“Thank you, dearest Bessie!” Manon whispered, taking the girl’s hands in hers. “You will stay with me after I marry, I hope?”
“Yes, Miss, I would be happy to! My mum no longer needs my presence, since my younger sister took over the task of caring for her.”
“How is your mother, Bessie? I am truly sorry for not asking earlier about her health, but my own circumstances have kept me vastly occupied recently.”
“She is doing better, miss. Thank you for asking.”
At that moment, the door opened. Jake Davies led a splendidly dressed Jéhan into the room, and Manon gasped in surprise.
“Oh, mon chou! You look absolutely magnificent! How you have grown over the last weeks, little brother!”
Jéhan drew himself up to his full height of three-foot-four. He was indeed tall for his five years.
“Manon, no more calling me French names. I must become an English gentleman.” The way her little brother eyed her, Manon had no doubt he would become just that. She hid her smile and curtsied.
“I beg your pardon, Sir John. I forgot my manners.”
Then Jéhan grinned broadly at her and went to embrace his sister.
“I am glad that you are marrying Uncle Richard, Manon,” he said and kissed her cheek.
Manon inwardly grimaced at the name Jéhan still called her beloved. They had, of course, tried to explain it all to Jéhan, but to no avail. At five years old, notion of legal descent was too hard to comprehend. To Jéhan, Richard would be considered his uncle until he came to an age when he knew enough about life to understand. Manon was just immensely relieved that Jéhan had never been told that he had once been considered to be the heir to Richard’s title.
“My firstborn son will be the next Baronet Bearsham, sweet,” Richard had explained to Manon. “However, I promise you that Jéhan will never lack for anything for as long as he resides under my roof. He will be allowed to make his way in life as he wishes, and I will not withdraw the funds that my father wanted him to inherit when he comes of age.”
All this had overwhelmed Manon with joy, of course.
It is time, miss,” Bessie said, interrupting Manon’s thoughts. “Here is Miss Butterworth to take you to the wedding carriage.”
In St Wulfram’s Church, Richard was waiting for Manon to arrive.
He was pacing in front of the small blue stone altar, an exquisite piece of stonemasonry, with little, elegant niches, in which red sandstone saints stood.
Richard, however, did not notice those tiny pieces of art. He was growing more nervous with every minute that passed. Would Manon still want to become his baronetess? What if she had changed her mind after he had initiated her so forcibly, last night? He damned himself now for not having been more circumspect. He should have…
“Here she comes, Rich,” Lucian’s voice dragged him back from his dismal thoughts, and Richard swivelled round toward the church entrance. Yes, there she was, his Manon, and what a sight she was to behold!
In the brand new, white-and-gold wedding carriage, especially bought by Richard as a wedding present to his bride, Manon fantasized with rapt anticipation about what was to come in the next hours. Today, she was Richard’s bride! They were about to be joined in matrimony, for the rest of their lives. Joy, pure and hot, sped through her heart like wildfire. A bright smile curved her lips.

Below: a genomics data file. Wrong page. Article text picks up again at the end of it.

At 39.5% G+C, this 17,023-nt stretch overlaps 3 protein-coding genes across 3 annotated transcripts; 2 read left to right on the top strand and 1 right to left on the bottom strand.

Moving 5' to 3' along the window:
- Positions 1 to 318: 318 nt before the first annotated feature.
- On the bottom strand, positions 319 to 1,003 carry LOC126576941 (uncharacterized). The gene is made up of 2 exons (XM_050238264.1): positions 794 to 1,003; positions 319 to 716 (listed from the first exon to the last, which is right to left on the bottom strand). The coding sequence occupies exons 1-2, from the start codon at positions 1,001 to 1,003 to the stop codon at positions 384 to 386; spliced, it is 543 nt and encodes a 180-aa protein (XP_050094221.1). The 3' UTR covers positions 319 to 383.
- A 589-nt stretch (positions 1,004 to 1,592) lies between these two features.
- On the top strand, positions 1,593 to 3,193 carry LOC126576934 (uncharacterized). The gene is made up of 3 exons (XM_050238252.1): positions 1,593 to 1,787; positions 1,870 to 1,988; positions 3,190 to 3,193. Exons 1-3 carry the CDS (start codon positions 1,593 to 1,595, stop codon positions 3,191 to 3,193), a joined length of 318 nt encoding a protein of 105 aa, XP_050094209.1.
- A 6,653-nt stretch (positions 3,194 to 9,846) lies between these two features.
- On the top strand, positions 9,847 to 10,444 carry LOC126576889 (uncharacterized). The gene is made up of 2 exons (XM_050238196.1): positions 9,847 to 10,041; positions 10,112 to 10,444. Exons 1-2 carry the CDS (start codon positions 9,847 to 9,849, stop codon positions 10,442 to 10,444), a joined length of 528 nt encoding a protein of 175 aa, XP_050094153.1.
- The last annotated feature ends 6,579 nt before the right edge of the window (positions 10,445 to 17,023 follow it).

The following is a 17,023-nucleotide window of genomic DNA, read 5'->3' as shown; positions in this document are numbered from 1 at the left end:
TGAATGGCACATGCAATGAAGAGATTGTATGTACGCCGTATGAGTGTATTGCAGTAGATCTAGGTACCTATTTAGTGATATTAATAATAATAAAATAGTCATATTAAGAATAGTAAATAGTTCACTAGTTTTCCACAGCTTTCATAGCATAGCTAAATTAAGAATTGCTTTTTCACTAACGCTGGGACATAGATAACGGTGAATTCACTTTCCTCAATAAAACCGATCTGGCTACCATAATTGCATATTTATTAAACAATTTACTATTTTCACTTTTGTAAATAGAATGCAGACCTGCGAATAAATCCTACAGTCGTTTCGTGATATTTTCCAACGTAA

Her brother, sitting on the bench opposite, saw it and asked, “What are you smiling for, Manon?”
Of course, Manon mused. Jéhan was too young to understand that this was a pivotal day in his sister’s life. In all their lives, for that matter.
“I am smiling because you look so extremely handsome, mon chou. And also because you are giving me away to my future husband, which is only right, since you are my only living male relative.”
Jéhan reflected on this for a while, his young face screwed up in concentration. “Is that what a brother must do, Manon? Must I give you away forever when you marry Uncle Richard?”
“No, my sweet, I will not be away from you at all, ever. You are going to do a very important thing, my love. It is an English tradition to give away a woman to her husband. A brother places his sister’s hand in that of her husband because he entrusts her welfare and happiness to the man she loves. To the man she wants to spend the rest of her life with.”
She stroked his cheek and smiled fondly at him. “My sweet Jéhan,” she said, fighting down the huge lump in her throat, “you will always be the dearest person in my life. You are my one and only brother whom I love more than life itself.”
The carriage stopped at the foot of the low knoll that bore St Wulfram’s Church, a fortress-like Saxon building. Manon stepped down, her hand held by Jake Davies.
“Are you ready, Master John?” he asked Jéhan. “Yes, Mr Davies,” the boy replied solemnly and took up his position beside his sister.
The tones of Jeremiah Clarke’s “Prince of Denmark March,” performed by the village organist and accompanied by one of Brighton’s renowned trumpet players, began resonating through the nave. Every head turned toward the open double doors in anticipation.
Manon, her small hand in that of her brother, was stepping down the aisle towards the man of her dreams, who was awaiting her at the altar.
Oh, how handsome he was, her Richard! His finely tailored coat of moss green superfine wool covered a shirt of the sheerest white lawn and a cream-coloured silk waistcoat over a pair of buff buckskin breeches. He stood solid as the rock he truly was, his long, muscular legs encased in rust-coloured boots of the softest leather. In his trembling hand, he held his black beaver hat.
It was his bright blue eyes, however, that captured Manon’s gaze in rapt, intense love. She returned it with her beautiful green gaze, equally full of love.
Finally, their day had broken. At last, their lives would truly begin.